Longfellow. The fact that this last had to be brought
in, that the chapter on the subject would have been
ludicrously incomplete without him, still more necessitates
the inclusion of the other two. Moreover, in recent days,
the United States have contributed very largely indeed
to the study of prosody. I shall do what I can, neglecting
the consequences as boldly as nobler folk, who do what
they ought, are advised to neglect them.

480



CHAP. V AMERICAN POETS AND PROSODISTS 481

I am not concerned to dispute the contention of some
American writers that the earlier efforts ^ of the American
Muse have been too cavalierly treated. But I shall hardly
be expected to sift them minutely here, especially as there
is not, and could hardly be, anything strikingly novel in
form to be found in them — so far as my not absolutely
rudimentary knowledge of them goes. I had often
remarked with interest the prosodic correctness, in the
best sense, of Bryant, before, quite recently, I was surprised Bryant.
to find that as early as 1 8 1 9, and in a paper which is
thought to have been written some six years earlier still
(which would bring it before the publication of Ckrzstabel),
he had, in the North AuiericMi Review, deliberately con-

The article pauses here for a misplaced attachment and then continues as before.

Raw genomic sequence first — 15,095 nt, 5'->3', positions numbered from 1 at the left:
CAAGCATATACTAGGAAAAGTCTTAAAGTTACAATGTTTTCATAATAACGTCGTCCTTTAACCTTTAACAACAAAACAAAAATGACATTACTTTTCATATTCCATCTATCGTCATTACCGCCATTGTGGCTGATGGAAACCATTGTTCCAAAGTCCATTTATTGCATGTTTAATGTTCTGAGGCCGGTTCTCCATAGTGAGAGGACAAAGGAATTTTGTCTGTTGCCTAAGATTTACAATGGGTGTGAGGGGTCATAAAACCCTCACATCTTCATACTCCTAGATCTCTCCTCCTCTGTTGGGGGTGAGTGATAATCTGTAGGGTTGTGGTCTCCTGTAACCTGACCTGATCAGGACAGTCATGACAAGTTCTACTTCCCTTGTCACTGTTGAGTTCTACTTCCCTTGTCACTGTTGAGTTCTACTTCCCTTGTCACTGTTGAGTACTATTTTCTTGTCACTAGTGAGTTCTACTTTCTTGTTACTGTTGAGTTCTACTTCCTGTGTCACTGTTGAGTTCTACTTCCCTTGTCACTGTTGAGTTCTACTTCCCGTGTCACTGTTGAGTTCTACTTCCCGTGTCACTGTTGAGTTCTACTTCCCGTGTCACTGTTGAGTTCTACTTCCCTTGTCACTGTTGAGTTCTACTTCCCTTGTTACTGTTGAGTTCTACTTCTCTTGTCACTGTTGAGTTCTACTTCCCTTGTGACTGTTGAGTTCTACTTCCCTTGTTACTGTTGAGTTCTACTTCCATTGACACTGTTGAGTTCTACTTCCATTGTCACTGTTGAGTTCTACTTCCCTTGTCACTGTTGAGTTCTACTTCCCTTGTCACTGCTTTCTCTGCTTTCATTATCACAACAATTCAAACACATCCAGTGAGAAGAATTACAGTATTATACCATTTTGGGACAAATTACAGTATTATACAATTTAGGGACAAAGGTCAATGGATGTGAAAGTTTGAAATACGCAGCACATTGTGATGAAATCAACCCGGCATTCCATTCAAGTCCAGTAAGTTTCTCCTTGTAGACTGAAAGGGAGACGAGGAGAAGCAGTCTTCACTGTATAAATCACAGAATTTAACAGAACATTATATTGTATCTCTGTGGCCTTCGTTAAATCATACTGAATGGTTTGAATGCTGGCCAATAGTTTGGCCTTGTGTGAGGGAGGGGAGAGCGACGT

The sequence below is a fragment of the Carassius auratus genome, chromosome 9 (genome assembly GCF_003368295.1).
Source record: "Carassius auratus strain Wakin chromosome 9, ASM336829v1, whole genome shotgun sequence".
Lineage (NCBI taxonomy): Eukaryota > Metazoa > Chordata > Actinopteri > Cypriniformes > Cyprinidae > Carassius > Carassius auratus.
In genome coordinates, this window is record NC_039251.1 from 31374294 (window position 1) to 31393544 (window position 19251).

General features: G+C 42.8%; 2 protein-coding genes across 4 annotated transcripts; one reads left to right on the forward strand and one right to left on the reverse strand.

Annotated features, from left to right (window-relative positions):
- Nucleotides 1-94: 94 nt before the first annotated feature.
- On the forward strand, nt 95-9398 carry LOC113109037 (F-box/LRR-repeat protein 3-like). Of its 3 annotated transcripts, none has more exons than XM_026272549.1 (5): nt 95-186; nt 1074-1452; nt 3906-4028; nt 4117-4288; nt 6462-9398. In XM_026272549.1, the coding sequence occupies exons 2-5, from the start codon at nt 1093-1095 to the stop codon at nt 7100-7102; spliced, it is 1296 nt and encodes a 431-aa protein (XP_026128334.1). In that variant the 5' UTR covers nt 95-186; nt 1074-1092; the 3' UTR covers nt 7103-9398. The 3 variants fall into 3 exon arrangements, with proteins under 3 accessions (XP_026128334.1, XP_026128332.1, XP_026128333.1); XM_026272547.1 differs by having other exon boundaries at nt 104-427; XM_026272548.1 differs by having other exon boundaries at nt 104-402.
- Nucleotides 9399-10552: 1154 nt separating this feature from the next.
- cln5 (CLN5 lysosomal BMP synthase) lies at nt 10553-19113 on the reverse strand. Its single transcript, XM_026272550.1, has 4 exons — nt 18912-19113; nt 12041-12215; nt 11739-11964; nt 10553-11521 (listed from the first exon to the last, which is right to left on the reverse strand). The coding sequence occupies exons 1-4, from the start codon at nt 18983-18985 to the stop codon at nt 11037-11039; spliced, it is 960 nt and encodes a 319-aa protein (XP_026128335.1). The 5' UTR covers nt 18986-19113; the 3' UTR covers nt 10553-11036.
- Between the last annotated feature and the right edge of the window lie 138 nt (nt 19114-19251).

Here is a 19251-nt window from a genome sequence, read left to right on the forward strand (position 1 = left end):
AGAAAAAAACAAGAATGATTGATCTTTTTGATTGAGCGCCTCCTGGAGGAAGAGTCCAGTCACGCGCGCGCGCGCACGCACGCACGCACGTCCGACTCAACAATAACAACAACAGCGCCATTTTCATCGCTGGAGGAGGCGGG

tended for trisyllabic feet in iambic verse. The almost
unerring, though sometimes a little ultra-catholic, taste 01
Southey had made me familiar from childhood with this
beautiful passage in the Zophier- of the lady who called "Maria del
herself " Maria del Occidente," but whom men called o^'^'dente."
Mrs. Brooks :

And as the dove to far Palmyra flying,

From where her native founts of Antioch beam,
Weary, exhausted, longing, panting, sighing,

Lights sadly at the desert's bitter stream —

So many a soul o'er life's drear desert faring.

Love's pure congenial spring unfound — unquaffed, —

Suffers, recoils, then thirsty and despairing

Of what it would, descends and sips the nearest draught.

But there is nothing equal even to the last stanza, itself
not the equal of the first, in the rest of the poem. It is,
in fact, a pure prosodic windfall, arising from the adoption
of redundant syllables and double rhymes, which the lady
(though a rather bold experimenter, as her Alexandrine
in the text shows, and as is also shown by the constant
extension of her quatrain to five, six, or even seven
lines) rarely tried elsewhere, and never successfully.

' I have unluckily not yet seen Professor Otis's American Verse {/62J-
1807) (New York, 19 10), the first thorough dealing with this.

2 Zophiel, or the Bride of Seven (London, 1833). ^^ ^^^ people are
likely to follow me through it, I may say that the passage is in Canto VL,
not far from the beginning (p. 230 ol ed. cit.).

VOL. Ill 2 I



482